Adult dosage (ages 18 to 64 years)
- The recommended starting dose is 1 mg or 2 mg taken once per day with breakfast or the first main meal of the day.
- After reaching a dose of 2 mg per day, your doctor may increase your dose by 1 mg or 2 mg based on your blood sugar levels. They may increase your dose every 1 to 2 weeks until your blood sugar levels are controlled.
- The maximum recommended dose is 8 mg taken once per day.
Child dosage (ages 0 to 17 years)
Getryl isn’t recommended for people under 18 years old because it may affect body weight and cause low blood sugar.
Senior dosage (ages 65 years and older)
- The starting dose is 1 mg taken once per day with breakfast or the first main meal of the day.
- Your doctor may adjust your dose based on your blood sugar levels. Since seniors may be more sensitive to Getryl and are more likely to have decreased kidney function, your doctor may increase your dose more slowly.
- The maximum recommended dose is 8 mg taken once per day.
Drug that treats cholesterol and type 2 diabetes
Colesevelam can decrease the amount of Getryl that’s absorbed by your body. This means that the drug may not work as well. This interaction may cause high blood sugar.
If you experience any of the following symptoms, call your doctor immediately:
allergic reaction (hives, difficulty breathing, swelling of your face, lips, tongue, or throat)
Call your doctor immediately if you have any of the following symptoms of hyperglycemia (high blood sugar):
extreme thirst frequent urination extreme hunger weakness blurred vision Eat or drink a food or beverage with sugar in it, such as hard candy or fruit juice, and call your doctor immediately if you have any of the symptoms of hypoglycemia (low blood sugar):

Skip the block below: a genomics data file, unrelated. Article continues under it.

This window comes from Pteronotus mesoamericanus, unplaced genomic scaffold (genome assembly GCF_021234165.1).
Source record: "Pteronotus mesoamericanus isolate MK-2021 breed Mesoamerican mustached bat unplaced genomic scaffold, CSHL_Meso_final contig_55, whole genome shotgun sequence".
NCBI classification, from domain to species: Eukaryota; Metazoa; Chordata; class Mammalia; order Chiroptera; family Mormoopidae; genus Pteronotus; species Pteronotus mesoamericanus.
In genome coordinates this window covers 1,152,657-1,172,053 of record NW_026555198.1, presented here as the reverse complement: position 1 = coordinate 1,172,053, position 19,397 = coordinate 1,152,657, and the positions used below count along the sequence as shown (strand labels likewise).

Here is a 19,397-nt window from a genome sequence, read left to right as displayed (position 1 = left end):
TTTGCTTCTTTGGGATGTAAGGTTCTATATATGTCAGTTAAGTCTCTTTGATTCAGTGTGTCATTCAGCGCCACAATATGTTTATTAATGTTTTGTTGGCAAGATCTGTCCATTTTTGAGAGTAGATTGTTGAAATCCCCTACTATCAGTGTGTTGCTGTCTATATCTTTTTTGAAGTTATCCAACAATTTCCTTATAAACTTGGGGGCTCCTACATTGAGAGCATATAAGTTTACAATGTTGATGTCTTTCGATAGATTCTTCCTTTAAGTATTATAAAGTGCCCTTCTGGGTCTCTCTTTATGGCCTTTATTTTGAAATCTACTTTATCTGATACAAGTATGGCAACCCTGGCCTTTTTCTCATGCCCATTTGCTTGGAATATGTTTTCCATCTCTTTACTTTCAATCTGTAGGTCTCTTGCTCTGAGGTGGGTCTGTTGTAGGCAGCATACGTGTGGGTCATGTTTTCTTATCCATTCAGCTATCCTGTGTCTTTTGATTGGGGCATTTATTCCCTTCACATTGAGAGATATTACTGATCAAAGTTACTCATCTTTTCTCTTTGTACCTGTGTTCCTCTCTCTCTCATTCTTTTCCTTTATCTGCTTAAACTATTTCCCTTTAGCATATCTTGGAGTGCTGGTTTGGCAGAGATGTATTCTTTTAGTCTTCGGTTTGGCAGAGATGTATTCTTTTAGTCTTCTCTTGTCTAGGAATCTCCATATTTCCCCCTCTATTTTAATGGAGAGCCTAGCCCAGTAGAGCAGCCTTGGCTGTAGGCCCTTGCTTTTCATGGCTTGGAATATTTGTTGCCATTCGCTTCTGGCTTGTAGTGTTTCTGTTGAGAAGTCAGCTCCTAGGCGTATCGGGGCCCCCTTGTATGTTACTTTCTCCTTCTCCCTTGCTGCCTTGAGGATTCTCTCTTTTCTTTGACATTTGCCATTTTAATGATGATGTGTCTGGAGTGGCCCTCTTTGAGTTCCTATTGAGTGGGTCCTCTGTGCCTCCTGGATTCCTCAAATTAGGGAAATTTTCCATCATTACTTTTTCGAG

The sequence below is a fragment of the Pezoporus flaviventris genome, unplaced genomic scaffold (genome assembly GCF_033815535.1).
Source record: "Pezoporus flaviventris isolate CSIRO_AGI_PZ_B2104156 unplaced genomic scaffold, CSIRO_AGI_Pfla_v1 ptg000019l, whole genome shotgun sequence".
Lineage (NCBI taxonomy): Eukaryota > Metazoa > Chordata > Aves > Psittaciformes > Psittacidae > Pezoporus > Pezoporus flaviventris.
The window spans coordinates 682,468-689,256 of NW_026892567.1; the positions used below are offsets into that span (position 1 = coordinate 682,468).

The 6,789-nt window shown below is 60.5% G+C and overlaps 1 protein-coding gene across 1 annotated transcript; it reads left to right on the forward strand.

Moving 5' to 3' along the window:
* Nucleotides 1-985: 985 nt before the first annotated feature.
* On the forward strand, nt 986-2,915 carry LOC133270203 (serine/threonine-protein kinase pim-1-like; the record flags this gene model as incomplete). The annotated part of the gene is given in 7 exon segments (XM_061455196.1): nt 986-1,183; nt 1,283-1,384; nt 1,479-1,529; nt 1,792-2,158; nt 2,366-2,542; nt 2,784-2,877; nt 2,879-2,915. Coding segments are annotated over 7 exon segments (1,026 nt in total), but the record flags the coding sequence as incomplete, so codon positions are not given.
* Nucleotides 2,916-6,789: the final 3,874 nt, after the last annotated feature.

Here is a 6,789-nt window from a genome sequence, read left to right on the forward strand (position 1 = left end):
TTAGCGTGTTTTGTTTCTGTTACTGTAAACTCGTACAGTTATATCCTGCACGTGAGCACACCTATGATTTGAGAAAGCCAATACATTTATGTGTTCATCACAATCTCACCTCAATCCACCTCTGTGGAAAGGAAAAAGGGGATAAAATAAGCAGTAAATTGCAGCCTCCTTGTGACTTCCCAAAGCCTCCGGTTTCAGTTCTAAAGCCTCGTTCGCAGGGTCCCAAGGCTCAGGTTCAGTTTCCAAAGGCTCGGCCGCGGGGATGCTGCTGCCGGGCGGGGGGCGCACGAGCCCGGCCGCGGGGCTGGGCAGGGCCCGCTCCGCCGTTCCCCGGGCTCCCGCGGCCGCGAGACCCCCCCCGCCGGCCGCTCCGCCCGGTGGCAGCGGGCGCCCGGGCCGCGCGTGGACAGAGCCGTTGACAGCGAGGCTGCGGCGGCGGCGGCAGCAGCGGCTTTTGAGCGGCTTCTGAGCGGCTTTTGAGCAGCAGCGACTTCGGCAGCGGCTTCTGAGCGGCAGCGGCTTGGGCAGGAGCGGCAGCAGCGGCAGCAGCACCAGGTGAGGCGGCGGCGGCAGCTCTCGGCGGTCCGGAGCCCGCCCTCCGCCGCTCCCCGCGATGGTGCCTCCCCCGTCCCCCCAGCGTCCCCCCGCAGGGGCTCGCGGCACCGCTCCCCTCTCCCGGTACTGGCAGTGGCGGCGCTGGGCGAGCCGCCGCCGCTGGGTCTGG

shakiness dizziness or lightheadedness sweating confusion nervousness or irritability sudden changes in behavior or mood headache numbness or tingling around the mouth weakness pale skin sudden hunger clumsy or jerky movements seizures
Getryl may cause other side effects. Call your doctor if you have any unusual problems that are not mentioned above while taking this medication.
What storage conditions are needed for this medicine?
Always keep this medication in the container it came in, tightly closed, and out of reach of children. Store it at room temperature and away from excess heat and moisture (not in the bathroom).
It is recommended that you throw away any medication that is outdated or no longer needed. Should you have any questions regarding this, please talk to your pharmacist about the proper disposal of your medication.
In case of an emergency/overdose
In the case of a suspected overdose, call your local poison control center on 1-800-222-1222. However, if the victim has collapsed or is not breathing, then please call the local emergency services on 911.
Is Getryl safe to take if I'm pregnant or breastfeeding?